The Irish defensive will live and die by how they stop star quarterback Ricky Dobbs. Dobbs had one of the more impressive statistical seasons in the country last year, both rushing and throwing for 1,000 yards. He only threw the ball three times against the Irish, but of one was a crucial third quarter strike for 52 yards that all but broke the Irish’s back and pushed Navy’s lead to 21-7. Also rejoining Dobbs is fullback Vince Murray, who absolutely shredded the Irish defense with the dive play, rumbling for 158 yards on only 14 carries. The 3-4 defense will help when playing against the vaunted Navy triple-option, but the Irish would be wise to key on Dobbs and Murray if they want to win.
The defense loses stand-out linebacker and Irish nemesis Ram Vela, but returns a veteran group. Three of four members in the Midshipmen secondary return, including both starting safeties. One name you’ll likely hear plenty of is rover Wyatt Middleton, who led the team in interceptions. For the Irish offense to succeed, they’ll need to play mistake-free football as well as attack the Navy defense on both the ground and through the air. Notre Dame racked up 502 yards of offense last year, so moving the ball wasn’t the problem, executing when it mattered, whether on field goals or in the red zone will be the key for success.
How the Irish will win:
The Irish will beat Navy by stopping the run and playing solid fundamental football. Regardless of whether or not the coaching staff had a good gameplan, the linebackers failed to tackle the fullback, a mortal sin when facing an option attack like Navy’s. With the athletes the Irish have at linebacker, and run-stuffers like Ian Williams and Manti Te’o in the middle, there’s no way that Navy can have the same success on the ground as the year before, especially if Bob Diaco has properly coached his defense. Offensively, the Irish will win with a solid run-pass ratio, and by keeping a handle on the football. Navy knew they needed to steal possessions and starting with Robby Paris’ first-half fumble, they did just enough to keep the clock in their favor and the ball in their hands. In the brand-new Meadowlands, the Irish should start a new winning streak.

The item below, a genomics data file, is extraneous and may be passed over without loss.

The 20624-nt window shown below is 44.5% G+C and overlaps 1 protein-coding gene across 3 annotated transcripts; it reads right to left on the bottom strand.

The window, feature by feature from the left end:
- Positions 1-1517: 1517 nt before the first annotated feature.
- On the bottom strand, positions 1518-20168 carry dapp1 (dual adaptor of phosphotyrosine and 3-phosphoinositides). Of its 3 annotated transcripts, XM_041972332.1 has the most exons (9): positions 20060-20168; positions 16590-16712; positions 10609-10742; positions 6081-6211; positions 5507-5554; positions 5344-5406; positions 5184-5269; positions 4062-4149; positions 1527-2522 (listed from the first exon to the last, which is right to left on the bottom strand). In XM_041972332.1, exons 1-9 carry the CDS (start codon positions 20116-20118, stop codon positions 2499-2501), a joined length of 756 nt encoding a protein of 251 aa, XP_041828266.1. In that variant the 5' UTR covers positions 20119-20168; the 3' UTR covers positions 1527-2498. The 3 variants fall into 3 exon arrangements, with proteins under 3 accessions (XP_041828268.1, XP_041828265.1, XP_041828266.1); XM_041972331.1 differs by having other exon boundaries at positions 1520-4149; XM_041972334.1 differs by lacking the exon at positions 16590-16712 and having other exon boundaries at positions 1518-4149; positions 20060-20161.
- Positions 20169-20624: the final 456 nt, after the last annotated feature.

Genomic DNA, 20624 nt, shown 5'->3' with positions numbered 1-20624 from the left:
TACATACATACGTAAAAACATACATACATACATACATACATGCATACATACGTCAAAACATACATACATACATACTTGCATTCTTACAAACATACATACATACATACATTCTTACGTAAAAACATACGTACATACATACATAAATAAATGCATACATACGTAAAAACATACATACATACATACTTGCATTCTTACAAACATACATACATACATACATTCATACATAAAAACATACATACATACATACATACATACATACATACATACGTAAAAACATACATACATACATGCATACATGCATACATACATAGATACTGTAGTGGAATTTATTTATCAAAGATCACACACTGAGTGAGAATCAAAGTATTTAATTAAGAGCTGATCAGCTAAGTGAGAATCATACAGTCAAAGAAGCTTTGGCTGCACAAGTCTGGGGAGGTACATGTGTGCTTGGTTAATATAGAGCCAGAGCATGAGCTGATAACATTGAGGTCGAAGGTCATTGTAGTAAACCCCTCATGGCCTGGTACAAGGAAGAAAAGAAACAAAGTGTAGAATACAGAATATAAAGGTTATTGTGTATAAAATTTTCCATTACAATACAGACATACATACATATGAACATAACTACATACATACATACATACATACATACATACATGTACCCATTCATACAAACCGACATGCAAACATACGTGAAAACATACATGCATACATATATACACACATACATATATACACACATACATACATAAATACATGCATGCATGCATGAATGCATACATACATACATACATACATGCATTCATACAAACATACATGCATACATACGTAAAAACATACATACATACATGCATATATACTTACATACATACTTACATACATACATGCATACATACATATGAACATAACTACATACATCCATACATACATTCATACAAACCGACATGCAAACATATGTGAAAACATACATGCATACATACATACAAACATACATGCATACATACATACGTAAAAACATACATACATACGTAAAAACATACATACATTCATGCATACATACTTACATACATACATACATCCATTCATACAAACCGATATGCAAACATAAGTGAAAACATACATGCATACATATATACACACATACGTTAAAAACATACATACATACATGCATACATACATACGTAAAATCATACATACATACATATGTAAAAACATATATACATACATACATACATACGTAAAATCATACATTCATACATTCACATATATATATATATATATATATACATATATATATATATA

How the Irish will lose:
Take last year’s blueprint, wash and repeat. Want to beat a football team with superior talent? Control the clock, win the turnover battle, and force an offense to become one-dimensional. Navy did all of that with an option offense second to none, and they’ve got all the pieces coming back to do it again. Ricky Dobbs is an elite college football player, the defense is opportunistic and good enough. If Navy wins this match-up in late October, the Irish will most likely put another opposing quarterback on the front-burner for the Heisman.
Remember all those Irish fans who thought Charlie Weis meant no more losing to teams like Purdue, Michigan State, and other seemingly inferior opponents? Well, I’ve got a feeling by late October Irish fans will be feeling the same way about Brian Kelly. There’s too much motivation out there for the Irish starters to lose to Navy again, and the coaching change will allow this team to step back from the reverential treatment of the Midshipmen and treat Navy the way they should be treated: like a dangerous but undermanned opponent. Paced by a high-powered running attack, the Irish will take care of business, beating the Midshipmen by double-digits.